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To enable core dumps from Aqua applications, set COREDUMPS=-YES- in /etc/hostconfig. Core files are created in /cores. They don’t get cleaned up automatically on startup, so be careful that you don’t collect too many of them.

Enabling core dumps from command-line applications depends on what shell you’re using. For bash, use ulimit -c unlimited For tcsh, use limit coredumpsize 64m (These values are examples; see the man page for your shell for more details.)

You can manually dump a program’s core with the infamous “kill” command: [localhost:~] mtrent% ps axw | grep tail 2727 p5 S+ 0:00.00 tail -f /tmp/log 2729 std R+ 0:00.00 grep tail [localhost:~] mtrent% kill -6 2727

You can use “otool” find out what application was responsible for a specific core file: [localhost:/cores] mtrent% otool -c core.2727 core.2727: Argument strings on the stack at: 0xc0000000 /usr/bin/tail [ … lots of shell variables ]

You can examine a core file with GDB to learn more about the crash. Note that your binary needs symbols (or you need to be able to link them in from a separate file) in order for the backtrace to make sense. [localhost:/cores] mtrent% gdb -q /usr/bin/tail core.2727 Reading symbols for shared libraries .. done

warning: core file may not match specified executable file. #0 0x700252f8 in select () (gdb) bt #0 0x700252f8 in select () #1 0x00002024 in ?? () #2 0x00003460 in ?? () #3 0x00001bc4 in ?? () #4 0x000019f4 in ?? () (gdb)

You can instruct your program to dump core in certain error situations with the following function call: #include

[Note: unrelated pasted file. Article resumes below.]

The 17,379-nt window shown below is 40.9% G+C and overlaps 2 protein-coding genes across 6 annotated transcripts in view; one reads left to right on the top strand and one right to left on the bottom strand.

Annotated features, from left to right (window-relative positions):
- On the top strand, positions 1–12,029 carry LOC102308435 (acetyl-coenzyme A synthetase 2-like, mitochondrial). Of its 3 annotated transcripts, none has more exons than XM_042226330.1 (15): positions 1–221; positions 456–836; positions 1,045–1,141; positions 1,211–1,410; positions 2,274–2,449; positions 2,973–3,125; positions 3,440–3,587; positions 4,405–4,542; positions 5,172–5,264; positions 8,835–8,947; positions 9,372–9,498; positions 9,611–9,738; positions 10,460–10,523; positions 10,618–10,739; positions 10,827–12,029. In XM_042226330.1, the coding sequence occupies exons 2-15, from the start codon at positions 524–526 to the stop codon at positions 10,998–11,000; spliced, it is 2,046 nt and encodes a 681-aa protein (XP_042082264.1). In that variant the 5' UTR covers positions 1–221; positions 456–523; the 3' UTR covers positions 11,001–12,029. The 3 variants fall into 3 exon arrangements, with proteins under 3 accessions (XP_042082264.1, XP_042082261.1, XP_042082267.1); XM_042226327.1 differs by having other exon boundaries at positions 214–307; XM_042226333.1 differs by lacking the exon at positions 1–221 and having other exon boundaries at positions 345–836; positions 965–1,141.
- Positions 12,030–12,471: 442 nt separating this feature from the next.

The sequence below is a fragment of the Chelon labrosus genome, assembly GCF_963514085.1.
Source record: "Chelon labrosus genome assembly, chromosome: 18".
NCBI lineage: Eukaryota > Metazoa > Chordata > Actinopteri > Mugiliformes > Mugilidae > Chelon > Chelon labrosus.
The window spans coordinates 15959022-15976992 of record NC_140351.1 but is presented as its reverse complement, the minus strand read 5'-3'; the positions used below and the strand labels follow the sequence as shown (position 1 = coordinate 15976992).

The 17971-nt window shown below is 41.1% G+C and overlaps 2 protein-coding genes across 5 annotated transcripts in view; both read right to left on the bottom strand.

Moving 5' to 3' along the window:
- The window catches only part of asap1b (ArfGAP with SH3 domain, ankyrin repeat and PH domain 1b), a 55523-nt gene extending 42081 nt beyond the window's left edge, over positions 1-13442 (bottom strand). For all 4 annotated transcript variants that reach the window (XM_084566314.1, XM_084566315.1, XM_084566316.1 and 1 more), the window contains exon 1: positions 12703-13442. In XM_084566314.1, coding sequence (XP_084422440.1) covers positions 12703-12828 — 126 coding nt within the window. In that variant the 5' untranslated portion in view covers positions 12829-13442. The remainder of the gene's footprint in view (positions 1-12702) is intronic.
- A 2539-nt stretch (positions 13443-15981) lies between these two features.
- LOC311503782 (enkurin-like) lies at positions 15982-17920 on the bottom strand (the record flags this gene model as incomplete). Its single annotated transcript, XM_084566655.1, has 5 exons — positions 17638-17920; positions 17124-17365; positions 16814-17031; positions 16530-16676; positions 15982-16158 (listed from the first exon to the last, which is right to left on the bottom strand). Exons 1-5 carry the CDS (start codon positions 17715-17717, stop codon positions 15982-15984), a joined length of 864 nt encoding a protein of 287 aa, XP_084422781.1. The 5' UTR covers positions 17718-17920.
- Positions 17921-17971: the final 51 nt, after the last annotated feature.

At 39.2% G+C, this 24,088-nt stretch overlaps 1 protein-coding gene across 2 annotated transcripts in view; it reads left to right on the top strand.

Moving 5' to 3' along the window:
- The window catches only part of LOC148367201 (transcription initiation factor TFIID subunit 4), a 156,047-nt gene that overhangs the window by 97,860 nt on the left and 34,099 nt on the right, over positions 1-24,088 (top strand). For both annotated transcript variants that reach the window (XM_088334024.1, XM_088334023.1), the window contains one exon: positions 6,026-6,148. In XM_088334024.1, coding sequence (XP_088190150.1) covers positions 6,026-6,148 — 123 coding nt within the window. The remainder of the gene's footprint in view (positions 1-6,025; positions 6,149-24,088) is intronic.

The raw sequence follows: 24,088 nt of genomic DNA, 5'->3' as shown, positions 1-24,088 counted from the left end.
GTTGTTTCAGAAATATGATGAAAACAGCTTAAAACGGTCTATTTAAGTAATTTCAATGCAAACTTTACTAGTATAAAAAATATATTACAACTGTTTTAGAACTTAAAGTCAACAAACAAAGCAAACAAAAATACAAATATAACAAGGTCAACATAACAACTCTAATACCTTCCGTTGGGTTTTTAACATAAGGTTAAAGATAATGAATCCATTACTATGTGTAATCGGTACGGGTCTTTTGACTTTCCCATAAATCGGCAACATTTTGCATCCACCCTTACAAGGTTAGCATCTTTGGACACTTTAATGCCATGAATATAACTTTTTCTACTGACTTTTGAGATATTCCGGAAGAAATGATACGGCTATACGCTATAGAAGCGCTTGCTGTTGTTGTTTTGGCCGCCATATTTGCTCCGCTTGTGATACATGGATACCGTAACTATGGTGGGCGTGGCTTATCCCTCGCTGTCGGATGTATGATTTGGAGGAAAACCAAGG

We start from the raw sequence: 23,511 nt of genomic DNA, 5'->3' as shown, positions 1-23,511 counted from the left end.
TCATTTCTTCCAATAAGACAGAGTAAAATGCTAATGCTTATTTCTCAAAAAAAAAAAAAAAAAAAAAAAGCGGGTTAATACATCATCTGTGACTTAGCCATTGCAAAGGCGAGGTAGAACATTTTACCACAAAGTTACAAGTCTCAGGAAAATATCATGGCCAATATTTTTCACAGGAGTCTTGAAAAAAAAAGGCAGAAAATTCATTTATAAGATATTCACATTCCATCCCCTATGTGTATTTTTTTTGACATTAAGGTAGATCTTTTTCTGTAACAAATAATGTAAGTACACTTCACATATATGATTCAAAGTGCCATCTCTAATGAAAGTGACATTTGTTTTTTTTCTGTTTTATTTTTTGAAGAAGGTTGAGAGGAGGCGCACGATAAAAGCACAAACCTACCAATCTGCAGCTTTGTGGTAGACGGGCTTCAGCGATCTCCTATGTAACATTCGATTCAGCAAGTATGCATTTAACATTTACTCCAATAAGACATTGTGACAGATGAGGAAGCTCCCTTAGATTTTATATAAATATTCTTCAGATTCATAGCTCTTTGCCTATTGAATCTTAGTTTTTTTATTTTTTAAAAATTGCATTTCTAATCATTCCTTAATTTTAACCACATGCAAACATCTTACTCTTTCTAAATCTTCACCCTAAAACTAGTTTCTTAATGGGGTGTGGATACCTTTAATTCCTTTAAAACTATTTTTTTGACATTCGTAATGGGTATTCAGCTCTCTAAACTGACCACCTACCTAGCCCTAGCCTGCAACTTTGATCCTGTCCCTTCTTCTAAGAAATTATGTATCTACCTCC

void abort(void)

For example: if (ptr == NULL) abort();

This is good for narrowing down programs during the development cycle; though these references should be removed before shipping.

The abort system call simply sends the abort signal via the ‘kill’ function. When stepping through your program in GDB, GDB will break when your program receives the abort signal. This way you can debug a live system, which is often easier than scrounging through a core file.

By default core dumping is turned off (since it’s so slow. Probably having something to do with HFS+ not supporting files with holes in them) You can enable core dumping programatically by using setrlimit

#include <sys/types.h> #include <sys/resource.h>

void enableCoreDumps () { struct rlimit rl;

rl.rlim_cur = RLIM_INFINITY;
rl.rlim_max = RLIM_INFINITY;

if (setrlimit (RLIMIT_CORE, &rl) == -1) {
    fprintf (stderr, "error in setrlimit for RLIMIT_CORE: %d (%s)\n",
             errno, strerror(errno));

} // enableCoreDumps

This is handy if you want to let end-users turn on core dumping (say through a checkbox in the UI) and not have them mucking around in /etc or the terminal) ++MarkDalrymple